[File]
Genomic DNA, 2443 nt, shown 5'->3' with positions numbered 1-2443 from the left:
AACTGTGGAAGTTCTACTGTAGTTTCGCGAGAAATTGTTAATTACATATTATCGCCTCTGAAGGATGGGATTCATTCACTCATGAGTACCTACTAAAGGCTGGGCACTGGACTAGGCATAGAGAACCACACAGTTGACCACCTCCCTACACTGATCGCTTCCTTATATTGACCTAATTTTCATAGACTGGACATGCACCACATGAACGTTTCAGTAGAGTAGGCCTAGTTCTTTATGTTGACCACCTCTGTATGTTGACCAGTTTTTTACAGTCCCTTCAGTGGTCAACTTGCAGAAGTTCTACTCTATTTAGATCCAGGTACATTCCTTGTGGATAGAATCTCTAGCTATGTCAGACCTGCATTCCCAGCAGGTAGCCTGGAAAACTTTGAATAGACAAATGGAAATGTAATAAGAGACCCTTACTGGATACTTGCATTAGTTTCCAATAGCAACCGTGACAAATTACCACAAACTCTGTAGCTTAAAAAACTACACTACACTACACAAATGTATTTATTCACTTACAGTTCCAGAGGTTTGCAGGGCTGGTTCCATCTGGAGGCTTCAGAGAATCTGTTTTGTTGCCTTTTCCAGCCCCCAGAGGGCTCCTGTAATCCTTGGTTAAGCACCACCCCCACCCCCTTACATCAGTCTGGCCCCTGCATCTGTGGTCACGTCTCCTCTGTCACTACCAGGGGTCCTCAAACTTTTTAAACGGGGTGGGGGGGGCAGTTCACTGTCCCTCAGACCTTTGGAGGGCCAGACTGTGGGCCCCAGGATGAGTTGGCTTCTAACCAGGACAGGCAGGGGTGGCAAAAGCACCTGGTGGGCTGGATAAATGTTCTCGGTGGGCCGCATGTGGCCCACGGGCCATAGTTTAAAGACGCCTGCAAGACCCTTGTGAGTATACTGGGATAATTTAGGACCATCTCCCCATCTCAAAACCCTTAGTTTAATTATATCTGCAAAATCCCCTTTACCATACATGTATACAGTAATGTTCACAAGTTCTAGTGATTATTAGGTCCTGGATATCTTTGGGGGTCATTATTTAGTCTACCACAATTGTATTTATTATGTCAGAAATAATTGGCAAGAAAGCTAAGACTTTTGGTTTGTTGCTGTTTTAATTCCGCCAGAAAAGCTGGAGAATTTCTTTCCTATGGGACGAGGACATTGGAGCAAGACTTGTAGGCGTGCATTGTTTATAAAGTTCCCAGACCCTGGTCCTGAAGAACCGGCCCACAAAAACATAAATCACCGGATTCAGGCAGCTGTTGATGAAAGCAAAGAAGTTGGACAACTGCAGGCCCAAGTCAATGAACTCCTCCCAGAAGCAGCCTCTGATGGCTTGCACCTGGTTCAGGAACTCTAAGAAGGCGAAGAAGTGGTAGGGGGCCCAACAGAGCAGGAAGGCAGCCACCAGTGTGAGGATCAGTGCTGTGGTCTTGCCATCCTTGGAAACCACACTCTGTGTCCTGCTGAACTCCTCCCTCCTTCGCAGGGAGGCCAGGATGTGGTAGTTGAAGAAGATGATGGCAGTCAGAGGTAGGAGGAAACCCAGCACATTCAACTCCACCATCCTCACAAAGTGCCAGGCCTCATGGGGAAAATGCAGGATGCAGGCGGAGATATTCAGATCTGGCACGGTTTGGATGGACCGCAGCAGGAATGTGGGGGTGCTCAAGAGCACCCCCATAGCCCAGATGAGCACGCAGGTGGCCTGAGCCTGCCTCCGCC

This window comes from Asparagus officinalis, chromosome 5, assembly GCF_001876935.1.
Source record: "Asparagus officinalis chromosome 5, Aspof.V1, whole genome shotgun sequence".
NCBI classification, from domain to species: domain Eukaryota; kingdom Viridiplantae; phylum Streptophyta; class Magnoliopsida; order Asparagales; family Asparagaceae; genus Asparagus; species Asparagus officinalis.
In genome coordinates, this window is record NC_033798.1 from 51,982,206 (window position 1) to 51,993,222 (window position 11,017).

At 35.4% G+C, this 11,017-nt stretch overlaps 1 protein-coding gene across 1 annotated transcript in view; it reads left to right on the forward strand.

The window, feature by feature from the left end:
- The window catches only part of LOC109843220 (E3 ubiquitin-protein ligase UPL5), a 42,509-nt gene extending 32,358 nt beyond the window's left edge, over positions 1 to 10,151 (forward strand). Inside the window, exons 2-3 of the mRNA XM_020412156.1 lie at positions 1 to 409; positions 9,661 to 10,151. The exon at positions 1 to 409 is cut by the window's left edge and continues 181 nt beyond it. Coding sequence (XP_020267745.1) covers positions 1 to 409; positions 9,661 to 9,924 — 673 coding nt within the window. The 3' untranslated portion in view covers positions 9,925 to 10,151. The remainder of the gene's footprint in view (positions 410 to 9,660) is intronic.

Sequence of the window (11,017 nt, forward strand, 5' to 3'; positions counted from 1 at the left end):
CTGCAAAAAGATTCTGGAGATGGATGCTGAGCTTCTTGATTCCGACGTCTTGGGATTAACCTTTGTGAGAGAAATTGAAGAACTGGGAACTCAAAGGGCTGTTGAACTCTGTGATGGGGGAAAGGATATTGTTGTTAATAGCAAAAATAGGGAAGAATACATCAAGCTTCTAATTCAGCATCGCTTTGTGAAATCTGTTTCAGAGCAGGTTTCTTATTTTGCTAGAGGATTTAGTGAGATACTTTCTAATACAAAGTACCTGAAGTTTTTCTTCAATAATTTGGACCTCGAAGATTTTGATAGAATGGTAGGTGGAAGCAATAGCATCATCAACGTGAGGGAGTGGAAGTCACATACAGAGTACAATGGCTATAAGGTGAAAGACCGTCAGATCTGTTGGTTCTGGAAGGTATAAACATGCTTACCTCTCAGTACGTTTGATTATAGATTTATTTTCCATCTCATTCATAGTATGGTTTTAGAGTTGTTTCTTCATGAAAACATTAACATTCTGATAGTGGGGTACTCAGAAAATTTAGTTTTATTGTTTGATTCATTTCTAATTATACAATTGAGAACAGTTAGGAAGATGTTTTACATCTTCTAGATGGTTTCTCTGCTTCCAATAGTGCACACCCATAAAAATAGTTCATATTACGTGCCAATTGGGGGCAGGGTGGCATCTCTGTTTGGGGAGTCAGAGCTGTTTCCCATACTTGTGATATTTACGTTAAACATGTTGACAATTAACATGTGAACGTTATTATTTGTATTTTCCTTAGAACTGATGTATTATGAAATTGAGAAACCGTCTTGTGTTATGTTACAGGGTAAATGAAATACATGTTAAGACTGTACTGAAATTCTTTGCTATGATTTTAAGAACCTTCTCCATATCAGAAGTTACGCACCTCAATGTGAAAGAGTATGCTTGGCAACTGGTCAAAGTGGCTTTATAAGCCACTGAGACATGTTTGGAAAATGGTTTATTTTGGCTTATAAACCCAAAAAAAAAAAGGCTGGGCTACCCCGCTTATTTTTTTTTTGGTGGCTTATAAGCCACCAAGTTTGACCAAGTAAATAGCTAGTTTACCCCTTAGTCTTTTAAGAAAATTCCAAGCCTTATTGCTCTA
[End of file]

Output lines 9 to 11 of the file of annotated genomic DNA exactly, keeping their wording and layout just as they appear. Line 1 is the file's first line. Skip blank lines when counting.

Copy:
- The window catches only part of LOC109843220 (E3 ubiquitin-protein ligase UPL5), a 42,509-nt gene extending 32,358 nt beyond the window's left edge, over positions 1 to 10,151 (forward strand). Inside the window, exons 2-3 of the mRNA XM_020412156.1 lie at positions 1 to 409; positions 9,661 to 10,151. The exon at positions 1 to 409 is cut by the window's left edge and continues 181 nt beyond it. Coding sequence (XP_020267745.1) covers positions 1 to 409; positions 9,661 to 9,924 — 673 coding nt within the window. The 3' untranslated portion in view covers positions 9,925 to 10,151. The remainder of the gene's footprint in view (positions 410 to 9,660) is intronic.

Sequence of the window (11,017 nt, forward strand, 5' to 3'; positions counted from 1 at the left end):
CTGCAAAAAGATTCTGGAGATGGATGCTGAGCTTCTTGATTCCGACGTCTTGGGATTAACCTTTGTGAGAGAAATTGAAGAACTGGGAACTCAAAGGGCTGTTGAACTCTGTGATGGGGGAAAGGATATTGTTGTTAATAGCAAAAATAGGGAAGAATACATCAAGCTTCTAATTCAGCATCGCTTTGTGAAATCTGTTTCAGAGCAGGTTTCTTATTTTGCTAGAGGATTTAGTGAGATACTTTCTAATACAAAGTACCTGAAGTTTTTCTTCAATAATTTGGACCTCGAAGATTTTGATAGAATGGTAGGTGGAAGCAATAGCATCATCAACGTGAGGGAGTGGAAGTCACATACAGAGTACAATGGCTATAAGGTGAAAGACCGTCAGATCTGTTGGTTCTGGAAGGTATAAACATGCTTACCTCTCAGTACGTTTGATTATAGATTTATTTTCCATCTCATTCATAGTATGGTTTTAGAGTTGTTTCTTCATGAAAACATTAACATTCTGATAGTGGGGTACTCAGAAAATTTAGTTTTATTGTTTGATTCATTTCTAATTATACAATTGAGAACAGTTAGGAAGATGTTTTACATCTTCTAGATGGTTTCTCTGCTTCCAATAGTGCACACCCATAAAAATAGTTCATATTACGTGCCAATTGGGGGCAGGGTGGCATCTCTGTTTGGGGAGTCAGAGCTGTTTCCCATACTTGTGATATTTACGTTAAACATGTTGACAATTAACATGTGAACGTTATTATTTGTATTTTCCTTAGAACTGATGTATTATGAAATTGAGAAACCGTCTTGTGTTATGTTACAGGGTAAATGAAATACATGTTAAGACTGTACTGAAATTCTTTGCTATGATTTTAAGAACCTTCTCCATATCAGAAGTTACGCACCTCAATGTGAAAGAGTATGCTTGGCAACTGGTCAAAGTGGCTTTATAAGCCACTGAGACATGTTTGGAAAATGGTTTATTTTGGCTTATAAACCCAAAAAAAAAAAGGCTGGGCTACCCCGCTTATTTTTTTTTTGGTGGCTTATAAGCCACCAAGTTTGACCAAGTAAATAGCTAGTTTACCCCTTAGTCTTTTAAGAAAATTCCAAGCCTTATTGCTCTA